Citizens United panel in Boston on April 11
Below is the press release for the panel hosted by BC Law students (including myself) being held April 11 in Boston.
Citizens United Forum Presented by Students of Boston College Law School
A collaborative of Boston College graduate students will be hosting a panel on the subject of Citizens United and campaign finance reform in Jamaica Plain on April 11 at 7pm. Panelists will include State Senator Jamie Eldridge (D-Acton), President of the New England Legal Foundation Martin Newhouse, constitutional law scholar Professor Lawrence Friedman and WGBH journalist and former Washington Post reporter Ibby Caputo. Admission to the forum is free and residents of Boston and the surrounding communities are encouraged to attend and learn the reasoning behind this important Supreme Court decision and the rationale of the opposition.
“People should care about the Citizens United decision because it is having an effect on the way democracy is practiced in this country, about the way elections work and who gets elected and why,” said Professor Lawrence Friedman, a professor of Constitutional Law at New England Law | Boston and a panelist for the forum.
In January of 2010 the U.S. Supreme Court delivered a decision on Citizens United v. FEC, which displaced crucial portions of the McCain-Feingold bill related to political campaign spending limits. Regularly thought to stand for the prospect that corporations are people, in reality it is a far more complicated decision based on Constitutional interpretation of the First Amendment’s right to free speech. The Citizens United decision has ultimately lead to the establishment of super PACs (Political Action Committees) which facilitate unrestricted spending on political advertising by corporations, labor unions and wealthy individuals, and which have allegedly resulted in a shift in the political landscape.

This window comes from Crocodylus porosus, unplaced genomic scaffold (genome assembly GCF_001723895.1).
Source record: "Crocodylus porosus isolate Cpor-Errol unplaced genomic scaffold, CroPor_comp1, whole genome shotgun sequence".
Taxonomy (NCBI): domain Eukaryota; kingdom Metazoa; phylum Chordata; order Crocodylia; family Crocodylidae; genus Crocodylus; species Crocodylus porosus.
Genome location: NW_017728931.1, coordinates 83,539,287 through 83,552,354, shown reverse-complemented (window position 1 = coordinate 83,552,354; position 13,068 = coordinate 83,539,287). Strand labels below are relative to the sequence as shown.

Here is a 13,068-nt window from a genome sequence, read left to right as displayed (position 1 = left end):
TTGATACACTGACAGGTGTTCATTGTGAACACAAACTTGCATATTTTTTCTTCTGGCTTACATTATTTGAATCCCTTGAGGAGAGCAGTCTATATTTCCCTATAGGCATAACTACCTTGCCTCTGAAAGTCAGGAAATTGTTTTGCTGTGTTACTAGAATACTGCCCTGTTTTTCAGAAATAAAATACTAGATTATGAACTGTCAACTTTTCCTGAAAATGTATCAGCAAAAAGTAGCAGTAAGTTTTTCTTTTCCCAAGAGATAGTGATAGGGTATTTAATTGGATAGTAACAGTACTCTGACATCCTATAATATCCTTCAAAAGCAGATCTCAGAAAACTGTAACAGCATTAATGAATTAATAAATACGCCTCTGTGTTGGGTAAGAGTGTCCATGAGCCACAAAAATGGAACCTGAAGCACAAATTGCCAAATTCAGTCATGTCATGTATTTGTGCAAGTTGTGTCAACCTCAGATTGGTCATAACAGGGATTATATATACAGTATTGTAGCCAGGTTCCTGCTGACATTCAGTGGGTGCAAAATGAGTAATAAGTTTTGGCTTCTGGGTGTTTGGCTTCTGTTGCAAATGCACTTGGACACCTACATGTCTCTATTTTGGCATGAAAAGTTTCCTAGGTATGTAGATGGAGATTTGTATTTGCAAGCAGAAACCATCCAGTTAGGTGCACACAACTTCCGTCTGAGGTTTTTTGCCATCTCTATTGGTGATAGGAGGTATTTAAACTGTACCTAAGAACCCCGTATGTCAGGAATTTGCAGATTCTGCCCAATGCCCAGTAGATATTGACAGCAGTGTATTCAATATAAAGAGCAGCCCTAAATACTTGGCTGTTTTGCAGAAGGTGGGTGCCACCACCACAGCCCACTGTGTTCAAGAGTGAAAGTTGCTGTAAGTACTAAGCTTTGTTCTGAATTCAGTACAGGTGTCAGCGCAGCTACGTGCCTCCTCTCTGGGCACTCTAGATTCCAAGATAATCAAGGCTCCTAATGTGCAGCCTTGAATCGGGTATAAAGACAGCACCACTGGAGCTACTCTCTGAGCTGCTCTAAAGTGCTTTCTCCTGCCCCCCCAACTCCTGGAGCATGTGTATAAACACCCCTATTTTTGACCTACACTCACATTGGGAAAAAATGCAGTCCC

Though heavily criticized by some as a means by which certain parties will be permitted to unfairly influence elections, others, including panelist Martin Newhouse, believe the Citizens United decision replaces a poorly conceived statute and will create a better informed public.
The Citizens United decision has created a unique variety of responses. It is one of the few highly controversial issues on which the traditionally conservative National Rifle Association and the traditionally liberal American Civil Liberties Union find themselves in agreement; both parties supporting the decision. Despite that star-crossed alliance, there is a large and loud movement in opposition to the decision, some parties, including panelist Eldridge, proposing an amendment to the U.S. Constitution that would in essence reverse the Citizens United decision.
“For over a century, Congress and the states have limited the role of money in the political process due to its inevitably corrupting influence,” said State Senator Eldridge. “We need to take action to ensure that the right of free speech is preserved for citizens, not corporations and that we require new levels of disclosure and transparency for corporate political spending and prohibiting foreign corporations from influencing elections.”
The informed citizenry of the United States is rightfully abuzz with commentary on the subject of campaign finance reform and the Citizens United decision. Attending the Citizens United public forum on April 11th or monitoring the supporting blog site at http://citizensunitedlegalforum.tumblr.com are easy ways to become better informed no matter what your political persuasion.
The panel will take place at the United Universalist Church located at 6 Eliot Street in the Jamaica Plain neighborhood of Boston and will begin at 7:00 PM.